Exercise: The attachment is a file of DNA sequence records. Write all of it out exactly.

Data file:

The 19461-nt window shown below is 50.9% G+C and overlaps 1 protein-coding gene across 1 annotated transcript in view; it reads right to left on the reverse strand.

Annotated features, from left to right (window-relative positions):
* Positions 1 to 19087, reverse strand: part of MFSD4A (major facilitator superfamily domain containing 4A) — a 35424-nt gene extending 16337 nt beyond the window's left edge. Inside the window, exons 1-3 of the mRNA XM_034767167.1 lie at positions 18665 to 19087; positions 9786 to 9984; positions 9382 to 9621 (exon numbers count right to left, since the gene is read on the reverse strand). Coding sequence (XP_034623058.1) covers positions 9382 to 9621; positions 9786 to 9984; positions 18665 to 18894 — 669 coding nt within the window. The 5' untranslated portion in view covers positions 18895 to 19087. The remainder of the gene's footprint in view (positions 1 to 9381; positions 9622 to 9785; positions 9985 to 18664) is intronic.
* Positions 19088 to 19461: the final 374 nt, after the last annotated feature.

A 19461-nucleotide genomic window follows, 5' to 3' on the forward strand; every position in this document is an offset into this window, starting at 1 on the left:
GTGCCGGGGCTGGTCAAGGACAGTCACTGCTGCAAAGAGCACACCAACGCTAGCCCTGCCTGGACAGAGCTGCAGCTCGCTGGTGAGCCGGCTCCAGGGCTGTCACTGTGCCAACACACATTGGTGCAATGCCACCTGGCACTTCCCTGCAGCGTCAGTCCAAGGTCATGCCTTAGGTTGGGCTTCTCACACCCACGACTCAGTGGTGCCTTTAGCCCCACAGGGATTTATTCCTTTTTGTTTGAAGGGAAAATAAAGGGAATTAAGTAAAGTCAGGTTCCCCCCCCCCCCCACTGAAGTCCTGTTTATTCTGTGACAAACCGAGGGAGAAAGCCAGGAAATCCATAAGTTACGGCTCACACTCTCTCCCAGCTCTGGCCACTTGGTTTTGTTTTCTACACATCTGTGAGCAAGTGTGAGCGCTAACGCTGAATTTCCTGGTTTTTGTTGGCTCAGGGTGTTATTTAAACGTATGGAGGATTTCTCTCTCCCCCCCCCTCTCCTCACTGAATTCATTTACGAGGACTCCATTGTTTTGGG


The 19461-nt window shown below is 50.9% G+C and overlaps 1 protein-coding gene across 1 annotated transcript in view; it reads right to left on the reverse strand.

Annotated features, from left to right (window-relative positions):
* Positions 1 to 19087, reverse strand: part of MFSD4A (major facilitator superfamily domain containing 4A) — a 35424-nt gene extending 16337 nt beyond the window's left edge. Inside the window, exons 1-3 of the mRNA XM_034767167.1 lie at positions 18665 to 19087; positions 9786 to 9984; positions 9382 to 9621 (exon numbers count right to left, since the gene is read on the reverse strand). Coding sequence (XP_034623058.1) covers positions 9382 to 9621; positions 9786 to 9984; positions 18665 to 18894 — 669 coding nt within the window. The 5' untranslated portion in view covers positions 18895 to 19087. The remainder of the gene's footprint in view (positions 1 to 9381; positions 9622 to 9785; positions 9985 to 18664) is intronic.
* Positions 19088 to 19461: the final 374 nt, after the last annotated feature.

A 19461-nucleotide genomic window follows, 5' to 3' on the forward strand; every position in this document is an offset into this window, starting at 1 on the left:
GTGCCGGGGCTGGTCAAGGACAGTCACTGCTGCAAAGAGCACACCAACGCTAGCCCTGCCTGGACAGAGCTGCAGCTCGCTGGTGAGCCGGCTCCAGGGCTGTCACTGTGCCAACACACATTGGTGCAATGCCACCTGGCACTTCCCTGCAGCGTCAGTCCAAGGTCATGCCTTAGGTTGGGCTTCTCACACCCACGACTCAGTGGTGCCTTTAGCCCCACAGGGATTTATTCCTTTTTGTTTGAAGGGAAAATAAAGGGAATTAAGTAAAGTCAGGTTCCCCCCCCCCCCCACTGAAGTCCTGTTTATTCTGTGACAAACCGAGGGAGAAAGCCAGGAAATCCATAAGTTACGGCTCACACTCTCTCCCAGCTCTGGCCACTTGGTTTTGTTTTCTACACATCTGTGAGCAAGTGTGAGCGCTAACGCTGAATTTCCTGGTTTTTGTTGGCTCAGGGTGTTATTTAAACGTATGGAGGATTTCTCTCTCCCCCCCCCTCTCCTCACTGAATTCATTTACGAGGACTCCATTGTTTTGGG